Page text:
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Afghanistan: Death Sentence for Distributing Blog Article

The Afghan Association Blog Writers (Afghan Penlog), a community established by a group of Afghan activist bloggers, has expressed deep concern for a young journalist Sayed Parwiz Kambakhsh who was condemned to death by a local court.

He has been a reporter for Jahan-e Naw (New World) weekly and a student of journalism at Balkh University.

According to Afghan Penlog and international media, Parwez Kambakhsh was detained by the authorities on October 27, 2007 for downloading and distributing an article that he found on an Iranian weblog to friends. It spoke of women's rights, the Quran and the Prophet Mohammed. A local court in northern Afghanistan in Mazar-e Sharif has convicted him to death for the alleged blasphemy.

Global media watchdog Reporters Without Borders say the trial was “carried out in haste and without any concern for the law or for free expression, which is protected by the constitution.”

Index on Censorship says :

Deeply conservative Afghan clerics, most of whom have never used a computer or the Internet, believe Kambakhsh himself wrote the article and therefore found him guilty of blasphemy. Because there is no clear punishment for downloading “un-Islamic” articles from the Internet, the primary court of appeal asked clerics to comment. The conservative clerics, who had not investigated the case, demanded the death penalty.

Journalist's brother may have been target

According to CNN, many believe that Kambakhsh was actually arrested for articles his brother wrote that criticized provincial authorities. The brother, Sayed Yaqub Ibrahimi, has written numerous stories that detail human rights.

Afghan PenLog issued a statement yesterday that accused Afghan authorities of attempting to escape from the issue: “… the Afghan Ministry of Information and Culture has released a letter this afternoon that says Parwiz Kambakh was not a journalist and his case has nothing to do with the media.” Afghan Penlog is deeply concerned, and demands the immediate release of Parwiz Kambakhsh.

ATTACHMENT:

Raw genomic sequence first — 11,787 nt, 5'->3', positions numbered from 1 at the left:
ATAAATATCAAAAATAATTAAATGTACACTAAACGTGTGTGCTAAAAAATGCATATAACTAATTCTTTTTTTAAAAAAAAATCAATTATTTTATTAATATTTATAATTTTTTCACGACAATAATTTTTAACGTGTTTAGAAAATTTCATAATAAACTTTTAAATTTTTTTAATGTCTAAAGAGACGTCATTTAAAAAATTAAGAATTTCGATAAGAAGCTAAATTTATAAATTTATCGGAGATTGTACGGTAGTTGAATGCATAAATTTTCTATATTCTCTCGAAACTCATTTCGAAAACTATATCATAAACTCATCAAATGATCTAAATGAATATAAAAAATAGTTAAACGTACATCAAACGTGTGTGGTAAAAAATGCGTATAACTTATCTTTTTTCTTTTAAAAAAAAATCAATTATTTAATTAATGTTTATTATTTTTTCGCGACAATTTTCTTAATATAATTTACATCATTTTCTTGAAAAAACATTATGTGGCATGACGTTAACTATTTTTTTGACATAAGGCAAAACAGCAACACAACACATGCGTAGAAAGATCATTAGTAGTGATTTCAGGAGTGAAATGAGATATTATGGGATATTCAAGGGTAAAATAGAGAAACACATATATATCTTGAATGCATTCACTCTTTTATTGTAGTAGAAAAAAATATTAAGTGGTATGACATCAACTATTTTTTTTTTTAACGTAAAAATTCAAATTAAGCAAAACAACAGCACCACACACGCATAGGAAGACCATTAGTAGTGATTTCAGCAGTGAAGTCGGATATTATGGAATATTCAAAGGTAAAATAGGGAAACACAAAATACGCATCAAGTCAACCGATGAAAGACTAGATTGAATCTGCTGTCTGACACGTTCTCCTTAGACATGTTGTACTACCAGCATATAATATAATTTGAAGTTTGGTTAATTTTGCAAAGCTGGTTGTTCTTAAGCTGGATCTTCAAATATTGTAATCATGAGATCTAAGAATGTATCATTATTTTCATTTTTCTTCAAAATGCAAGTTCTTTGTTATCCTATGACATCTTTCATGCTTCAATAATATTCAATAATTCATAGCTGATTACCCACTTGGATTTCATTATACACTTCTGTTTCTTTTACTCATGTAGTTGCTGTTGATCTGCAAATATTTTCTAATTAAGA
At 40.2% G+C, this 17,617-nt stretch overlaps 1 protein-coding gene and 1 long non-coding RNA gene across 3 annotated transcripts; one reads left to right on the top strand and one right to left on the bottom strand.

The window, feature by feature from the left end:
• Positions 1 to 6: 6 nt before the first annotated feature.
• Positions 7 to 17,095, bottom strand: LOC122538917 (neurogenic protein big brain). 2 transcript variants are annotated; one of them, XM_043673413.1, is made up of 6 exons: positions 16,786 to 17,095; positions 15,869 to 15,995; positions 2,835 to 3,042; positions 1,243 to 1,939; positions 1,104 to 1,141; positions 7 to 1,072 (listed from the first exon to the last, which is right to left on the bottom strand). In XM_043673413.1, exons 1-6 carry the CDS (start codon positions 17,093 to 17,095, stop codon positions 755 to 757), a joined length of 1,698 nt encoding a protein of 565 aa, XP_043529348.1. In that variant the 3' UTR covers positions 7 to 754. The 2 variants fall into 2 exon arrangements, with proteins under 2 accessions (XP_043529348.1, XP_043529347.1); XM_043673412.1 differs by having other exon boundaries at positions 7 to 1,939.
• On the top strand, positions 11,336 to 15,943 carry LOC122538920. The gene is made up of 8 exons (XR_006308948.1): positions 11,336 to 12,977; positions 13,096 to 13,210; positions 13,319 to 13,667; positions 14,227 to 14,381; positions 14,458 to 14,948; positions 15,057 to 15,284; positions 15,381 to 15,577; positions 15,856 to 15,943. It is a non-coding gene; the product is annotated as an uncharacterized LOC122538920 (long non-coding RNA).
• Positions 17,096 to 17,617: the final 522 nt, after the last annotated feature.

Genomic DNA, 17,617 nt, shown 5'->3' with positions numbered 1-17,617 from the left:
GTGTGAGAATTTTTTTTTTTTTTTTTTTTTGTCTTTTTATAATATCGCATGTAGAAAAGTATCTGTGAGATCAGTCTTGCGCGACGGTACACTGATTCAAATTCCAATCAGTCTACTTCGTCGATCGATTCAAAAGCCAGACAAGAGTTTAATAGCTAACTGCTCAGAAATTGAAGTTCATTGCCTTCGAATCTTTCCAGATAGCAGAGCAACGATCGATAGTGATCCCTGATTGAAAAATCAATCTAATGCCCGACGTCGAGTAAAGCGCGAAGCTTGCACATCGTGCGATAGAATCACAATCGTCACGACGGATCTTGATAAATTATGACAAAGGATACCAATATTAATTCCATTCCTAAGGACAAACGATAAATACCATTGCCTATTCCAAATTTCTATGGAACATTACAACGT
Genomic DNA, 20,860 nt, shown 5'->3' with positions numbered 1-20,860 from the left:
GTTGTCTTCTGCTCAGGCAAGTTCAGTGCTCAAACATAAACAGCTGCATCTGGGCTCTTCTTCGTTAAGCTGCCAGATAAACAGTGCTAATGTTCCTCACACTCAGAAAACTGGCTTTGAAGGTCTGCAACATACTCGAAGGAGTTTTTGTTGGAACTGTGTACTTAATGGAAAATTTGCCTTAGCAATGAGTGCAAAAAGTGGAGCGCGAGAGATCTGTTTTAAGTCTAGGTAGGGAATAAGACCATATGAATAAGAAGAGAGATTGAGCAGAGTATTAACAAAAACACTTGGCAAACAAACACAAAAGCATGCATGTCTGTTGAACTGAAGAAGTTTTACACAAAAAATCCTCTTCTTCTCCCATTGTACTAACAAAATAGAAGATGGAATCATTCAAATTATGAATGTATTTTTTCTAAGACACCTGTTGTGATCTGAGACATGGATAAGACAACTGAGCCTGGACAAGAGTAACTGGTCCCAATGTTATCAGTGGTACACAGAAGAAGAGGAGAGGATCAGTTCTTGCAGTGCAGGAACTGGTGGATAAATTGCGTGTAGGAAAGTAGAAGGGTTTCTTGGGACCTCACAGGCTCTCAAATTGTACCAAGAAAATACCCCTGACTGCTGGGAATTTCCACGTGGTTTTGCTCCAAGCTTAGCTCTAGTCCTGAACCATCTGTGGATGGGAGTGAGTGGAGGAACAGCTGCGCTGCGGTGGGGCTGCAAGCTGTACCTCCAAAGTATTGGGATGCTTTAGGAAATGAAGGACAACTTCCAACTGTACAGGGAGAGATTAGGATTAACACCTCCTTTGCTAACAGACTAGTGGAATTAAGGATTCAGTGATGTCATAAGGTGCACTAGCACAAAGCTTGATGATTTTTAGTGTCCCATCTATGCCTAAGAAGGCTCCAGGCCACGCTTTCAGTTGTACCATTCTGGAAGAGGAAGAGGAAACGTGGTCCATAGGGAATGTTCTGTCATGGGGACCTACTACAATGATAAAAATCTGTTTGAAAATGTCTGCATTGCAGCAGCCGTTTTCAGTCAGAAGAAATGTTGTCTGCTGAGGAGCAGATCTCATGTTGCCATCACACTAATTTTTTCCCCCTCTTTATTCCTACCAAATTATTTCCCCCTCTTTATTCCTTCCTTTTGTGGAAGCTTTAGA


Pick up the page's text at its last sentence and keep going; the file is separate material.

2 comments

  • Carlton Anthony Chase

    This is so befitting of a George Orwell plot. It is terribly revealing, terribly sad. It seems so contrary to my vision of contemporary Afghanistan, and I consider myself to be well motivated to keeping informed and up-to-date on matters worldwide.

    It reminds me also of the current crisis in Kenya, a country that was so below the radar of most Africa watchers.

    Please let us know what can be done to help directly communicate to the authorities in Kabul and in the particular region, to spare this man’s life.

    Who would be best to write to in the U.S. State Department? These people are in power because of our taxpayers’ dollars. And this is a cause to rally hard around.

    I myself will do a bit of research to obtain some email addresses for the government of Afghanistan, and for some higher-ups at the U.S. embassy there.

    Thank you so much for this missal. In Peace.

  • Carlton Anthony Chase

    A quick follow-up to my commments above:

    I did a Google search for the U.S. embassy, in Kabul, and was given

    kabul.usembassy.gov

    which is not working.

    Under a different listening on Google I was able to retrieve that following contact information, regarding my government in that city.
    Interestingly, there is no contact information given for email. Others emabassies are listen at this particular site, complete with email addresses and websites. Interesting.

    The data I did retireve is:

    American Embassy in Kabul, Afghanistan
    U.S. Information Service in Kabul, Afghanistan

    Phone: (92) 91-279801

    The United States Public Affairs Program for Afghanistan is an important media and cultural link between the people of the United States and Afghanistan. Based at the U.S. Consulate in Peshawar, the U.S. Public Affairs Program for Afghanistan advocates and explains American policy on issues of interest to its Afghan audience. It also advises the U.S. Mission in Pakistan on issues of public diplomacy, and works closely with Afghan and foreign organizations to promote bilateral relations between the U.S. and Afghanistan. The U.S. Public Affairs Program for Afghanistan also reaches Pakistani audiences through its cultural and exchange programs.

    American Embassy in Kabul, Afghanistan
    U.S. Embassy in Kabul, Afghanistan
    The Great Masoud Road,Kabul, Afghanistan

    Phone: Tel 93 – 2- 290002/5
    Fax: 93 – 2- 290153

    In Peace. And with prayers for this man in Northern Afghanistan

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